The best way to neutralize a counterfeit servant leader is to first realize what they are attempting to do and then force their hand and have them show their true colors so others can see who they really are. This is not likely to happen within counterfeit leader’s small circle because those people anticipate way too many personal benefits in maintaining the status quo vs. challenging it. They hope to ride the person’s coattails to fame and fortune (or at least a few promotions and a big office and the ability to make big decisions they are probably not qualified to make). The movement is also not likely to go very far as long as those who clearly see the person as the dictator that he/she is are the only ones pushing back. After all, they are perceived by the members of the counterfeit leader’s “team” as the ones who just don’t get it. As long as they are in the minority, their motives for challenging the leader’s ways are questioned and their attempts at exposing the truth often don’t get enough traction until such time as key figures within the counterfeit leader’s inner circle choose to take action. These are the ones who could potentially follow the leader and reap some benefit, but choose not to do so, either out of personal conviction or commitment to something beyond their own interests or even perceived slights by the counterfeit leader. They are often the ones in organizations and in societies who make the difference in shedding light on what is really going on and forcing the counterfeit leaders to either genuinely change their ways or risk being exposed and ousted as for their shady tactics.
As I watched the movie Selma for the second time last week, I couldn’t help but be reminded of the important role that the white people who lent their support to the civil rights movement played in bringing attention to the atrocities that were being committed against blacks. These people weren’t directly or immediately affected by the negative implications of segregation and racism and yet they chose to stand up for those who were. They chose not to turn a blind eye and a deaf ear to the pleas for justice and equality, and they were the ones who caused the nation to take notice that this was not just a black people problem but a human being problem. I’m not suggesting, by any stretch of imagination, that that particular movement has succeeded, as its work is never ending and must ever continue, but I use this example to highlight the importance of empathy and action on the part of those who are not necessarily affected by a “benevolent” dictator’s current policies. People like this act first of all because they know that one day it could be their turn, and secondly and most importantly, because even if that is never the case, they are simply not going to stand by and let their organization or their society be ruled by those who merely pay lip service to what is in the best interest of the people, while ignoring those very same people when they point out that something actually isn’t in their best interest.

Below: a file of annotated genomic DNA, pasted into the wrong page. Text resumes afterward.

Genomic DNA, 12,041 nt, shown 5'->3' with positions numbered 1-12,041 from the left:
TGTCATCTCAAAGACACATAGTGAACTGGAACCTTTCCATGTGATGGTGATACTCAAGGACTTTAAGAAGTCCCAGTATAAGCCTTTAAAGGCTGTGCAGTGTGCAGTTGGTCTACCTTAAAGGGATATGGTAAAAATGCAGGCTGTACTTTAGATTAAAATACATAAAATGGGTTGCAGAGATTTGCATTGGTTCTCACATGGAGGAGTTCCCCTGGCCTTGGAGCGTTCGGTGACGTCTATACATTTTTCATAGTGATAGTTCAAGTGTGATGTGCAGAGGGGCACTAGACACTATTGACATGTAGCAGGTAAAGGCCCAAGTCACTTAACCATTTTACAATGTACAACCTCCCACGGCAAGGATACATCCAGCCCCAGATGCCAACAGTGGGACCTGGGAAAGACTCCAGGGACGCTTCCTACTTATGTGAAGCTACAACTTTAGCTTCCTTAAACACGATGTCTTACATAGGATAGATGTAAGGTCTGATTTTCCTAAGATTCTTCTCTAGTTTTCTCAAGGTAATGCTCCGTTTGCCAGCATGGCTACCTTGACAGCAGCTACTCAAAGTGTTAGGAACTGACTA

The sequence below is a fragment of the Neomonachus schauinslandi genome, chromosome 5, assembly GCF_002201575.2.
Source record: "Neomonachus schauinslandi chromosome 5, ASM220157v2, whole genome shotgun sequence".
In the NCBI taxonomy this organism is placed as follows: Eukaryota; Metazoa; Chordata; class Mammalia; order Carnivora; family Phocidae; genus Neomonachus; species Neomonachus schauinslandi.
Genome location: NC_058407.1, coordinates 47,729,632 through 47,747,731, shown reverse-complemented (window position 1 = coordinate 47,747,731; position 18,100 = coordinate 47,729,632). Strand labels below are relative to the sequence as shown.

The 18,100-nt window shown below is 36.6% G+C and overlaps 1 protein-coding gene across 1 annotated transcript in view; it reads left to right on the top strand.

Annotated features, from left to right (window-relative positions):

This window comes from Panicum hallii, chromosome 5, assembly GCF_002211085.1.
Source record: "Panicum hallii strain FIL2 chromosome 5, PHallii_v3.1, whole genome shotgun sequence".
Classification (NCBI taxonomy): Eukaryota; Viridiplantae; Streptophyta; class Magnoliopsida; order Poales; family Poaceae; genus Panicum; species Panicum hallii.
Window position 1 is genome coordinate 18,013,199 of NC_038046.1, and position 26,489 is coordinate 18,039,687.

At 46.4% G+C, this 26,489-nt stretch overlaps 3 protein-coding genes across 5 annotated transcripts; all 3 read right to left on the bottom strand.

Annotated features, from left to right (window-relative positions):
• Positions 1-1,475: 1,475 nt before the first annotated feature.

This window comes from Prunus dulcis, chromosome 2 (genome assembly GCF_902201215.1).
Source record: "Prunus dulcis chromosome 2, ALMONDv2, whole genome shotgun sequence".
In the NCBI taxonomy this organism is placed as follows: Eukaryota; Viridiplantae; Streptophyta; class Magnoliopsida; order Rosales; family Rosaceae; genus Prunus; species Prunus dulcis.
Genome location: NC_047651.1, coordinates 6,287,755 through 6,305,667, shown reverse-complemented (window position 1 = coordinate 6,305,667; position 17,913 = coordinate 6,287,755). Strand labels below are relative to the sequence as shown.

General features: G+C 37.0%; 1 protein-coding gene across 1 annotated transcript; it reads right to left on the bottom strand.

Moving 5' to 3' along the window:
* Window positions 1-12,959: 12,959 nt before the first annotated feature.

The same plays out in organizations. With the exception of those in the benevolent dictator’s small circle, who are blinded by the prospects of power or fortune and fame, everybody else generally knows that the leader who pretends to be inclusive and empowering is really not that way, but most choose to remain silent and let it play out, and hence become part of the problem, either because they also agree with the leader’s perspective or because they suffer from a case of Acute Lack of Empathy (ALOE), as I call it. Many of them gradually compromise their values and not even notice that it is happening. To everybody else, it is clear that they have changed, but to themselves they are the same person they were yesterday and the day before that. They are like that frog in a pot of water on the stove, who thinks he is in a hot tub until he realizes when it is too late to jump out, that he is now a pot of frog soup.
The Bottom Line:
The opposite of Servant Leadership is dictatorship, but many dictators choose the option of showing up as a counterfeit servant leader instead. That is, they pretend on the outside to subscribe to ideals of inclusion and engagement and service while holding fast to the ideas that they are better than everybody else and that the world would be a better place if everybody just did what they said without questions. The people who look to these seemingly benevolent dictators to leadership come to settle for following the boss’ lead just to stay out of trouble and never truly own their power to create and contribute in the way that they are capable of. If you suspect you are being led or managed by one of these benevolent dictators, the best thing you can do it to become aware of what is really going on rather than just being a willing “cult member” who helps perpetuate a culture where the privileged few determine what is best for the whole organization, and where others are denied their opportunity to show up as the Transformative Leaders that they are.